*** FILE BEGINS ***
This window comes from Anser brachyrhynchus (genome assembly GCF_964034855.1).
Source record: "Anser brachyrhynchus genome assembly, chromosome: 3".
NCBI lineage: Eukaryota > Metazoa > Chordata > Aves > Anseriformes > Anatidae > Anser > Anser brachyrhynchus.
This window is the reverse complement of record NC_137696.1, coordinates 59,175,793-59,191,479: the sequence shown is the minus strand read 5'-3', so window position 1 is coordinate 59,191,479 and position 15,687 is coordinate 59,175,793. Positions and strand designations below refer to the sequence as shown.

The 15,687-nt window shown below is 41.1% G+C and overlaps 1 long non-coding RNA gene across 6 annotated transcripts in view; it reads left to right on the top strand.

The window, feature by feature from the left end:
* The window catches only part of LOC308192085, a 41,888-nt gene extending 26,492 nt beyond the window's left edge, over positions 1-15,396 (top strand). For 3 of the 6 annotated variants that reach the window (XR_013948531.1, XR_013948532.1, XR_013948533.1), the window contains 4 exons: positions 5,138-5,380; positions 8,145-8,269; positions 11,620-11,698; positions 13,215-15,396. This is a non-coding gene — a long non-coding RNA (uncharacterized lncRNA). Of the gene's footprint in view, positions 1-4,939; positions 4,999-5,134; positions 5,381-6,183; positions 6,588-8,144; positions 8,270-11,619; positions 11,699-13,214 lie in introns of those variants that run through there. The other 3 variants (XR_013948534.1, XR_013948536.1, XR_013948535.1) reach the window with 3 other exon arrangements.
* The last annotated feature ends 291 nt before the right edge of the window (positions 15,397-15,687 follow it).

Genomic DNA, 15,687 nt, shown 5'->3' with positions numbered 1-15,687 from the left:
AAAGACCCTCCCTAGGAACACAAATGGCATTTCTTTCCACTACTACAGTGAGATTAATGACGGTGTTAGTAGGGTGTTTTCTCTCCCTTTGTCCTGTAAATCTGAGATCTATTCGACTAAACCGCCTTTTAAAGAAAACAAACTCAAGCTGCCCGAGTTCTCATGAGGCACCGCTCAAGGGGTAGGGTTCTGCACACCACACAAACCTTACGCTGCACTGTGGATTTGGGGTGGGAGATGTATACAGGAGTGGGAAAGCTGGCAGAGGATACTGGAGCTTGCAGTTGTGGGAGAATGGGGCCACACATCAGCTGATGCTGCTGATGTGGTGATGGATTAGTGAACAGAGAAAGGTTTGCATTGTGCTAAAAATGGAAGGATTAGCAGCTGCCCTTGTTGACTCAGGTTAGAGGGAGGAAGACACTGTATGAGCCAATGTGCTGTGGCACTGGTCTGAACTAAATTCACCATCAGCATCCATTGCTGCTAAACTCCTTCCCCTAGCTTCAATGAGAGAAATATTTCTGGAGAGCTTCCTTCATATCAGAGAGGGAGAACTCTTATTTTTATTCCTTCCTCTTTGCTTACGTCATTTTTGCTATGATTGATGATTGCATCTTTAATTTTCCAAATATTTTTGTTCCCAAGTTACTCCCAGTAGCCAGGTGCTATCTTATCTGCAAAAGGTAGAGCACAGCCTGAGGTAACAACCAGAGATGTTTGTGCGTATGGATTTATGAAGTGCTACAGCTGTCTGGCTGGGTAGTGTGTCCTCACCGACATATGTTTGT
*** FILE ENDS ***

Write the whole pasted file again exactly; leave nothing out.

This window comes from Anser brachyrhynchus (genome assembly GCF_964034855.1).
Source record: "Anser brachyrhynchus genome assembly, chromosome: 3".
NCBI lineage: Eukaryota > Metazoa > Chordata > Aves > Anseriformes > Anatidae > Anser > Anser brachyrhynchus.
This window is the reverse complement of record NC_137696.1, coordinates 59,175,793-59,191,479: the sequence shown is the minus strand read 5'-3', so window position 1 is coordinate 59,191,479 and position 15,687 is coordinate 59,175,793. Positions and strand designations below refer to the sequence as shown.

The 15,687-nt window shown below is 41.1% G+C and overlaps 1 long non-coding RNA gene across 6 annotated transcripts in view; it reads left to right on the top strand.

The window, feature by feature from the left end:
* The window catches only part of LOC308192085, a 41,888-nt gene extending 26,492 nt beyond the window's left edge, over positions 1-15,396 (top strand). For 3 of the 6 annotated variants that reach the window (XR_013948531.1, XR_013948532.1, XR_013948533.1), the window contains 4 exons: positions 5,138-5,380; positions 8,145-8,269; positions 11,620-11,698; positions 13,215-15,396. This is a non-coding gene — a long non-coding RNA (uncharacterized lncRNA). Of the gene's footprint in view, positions 1-4,939; positions 4,999-5,134; positions 5,381-6,183; positions 6,588-8,144; positions 8,270-11,619; positions 11,699-13,214 lie in introns of those variants that run through there. The other 3 variants (XR_013948534.1, XR_013948536.1, XR_013948535.1) reach the window with 3 other exon arrangements.
* The last annotated feature ends 291 nt before the right edge of the window (positions 15,397-15,687 follow it).

Genomic DNA, 15,687 nt, shown 5'->3' with positions numbered 1-15,687 from the left:
AAAGACCCTCCCTAGGAACACAAATGGCATTTCTTTCCACTACTACAGTGAGATTAATGACGGTGTTAGTAGGGTGTTTTCTCTCCCTTTGTCCTGTAAATCTGAGATCTATTCGACTAAACCGCCTTTTAAAGAAAACAAACTCAAGCTGCCCGAGTTCTCATGAGGCACCGCTCAAGGGGTAGGGTTCTGCACACCACACAAACCTTACGCTGCACTGTGGATTTGGGGTGGGAGATGTATACAGGAGTGGGAAAGCTGGCAGAGGATACTGGAGCTTGCAGTTGTGGGAGAATGGGGCCACACATCAGCTGATGCTGCTGATGTGGTGATGGATTAGTGAACAGAGAAAGGTTTGCATTGTGCTAAAAATGGAAGGATTAGCAGCTGCCCTTGTTGACTCAGGTTAGAGGGAGGAAGACACTGTATGAGCCAATGTGCTGTGGCACTGGTCTGAACTAAATTCACCATCAGCATCCATTGCTGCTAAACTCCTTCCCCTAGCTTCAATGAGAGAAATATTTCTGGAGAGCTTCCTTCATATCAGAGAGGGAGAACTCTTATTTTTATTCCTTCCTCTTTGCTTACGTCATTTTTGCTATGATTGATGATTGCATCTTTAATTTTCCAAATATTTTTGTTCCCAAGTTACTCCCAGTAGCCAGGTGCTATCTTATCTGCAAAAGGTAGAGCACAGCCTGAGGTAACAACCAGAGATGTTTGTGCGTATGGATTTATGAAGTGCTACAGCTGTCTGGCTGGGTAGTGTGTCCTCACCGACATATGTTTGT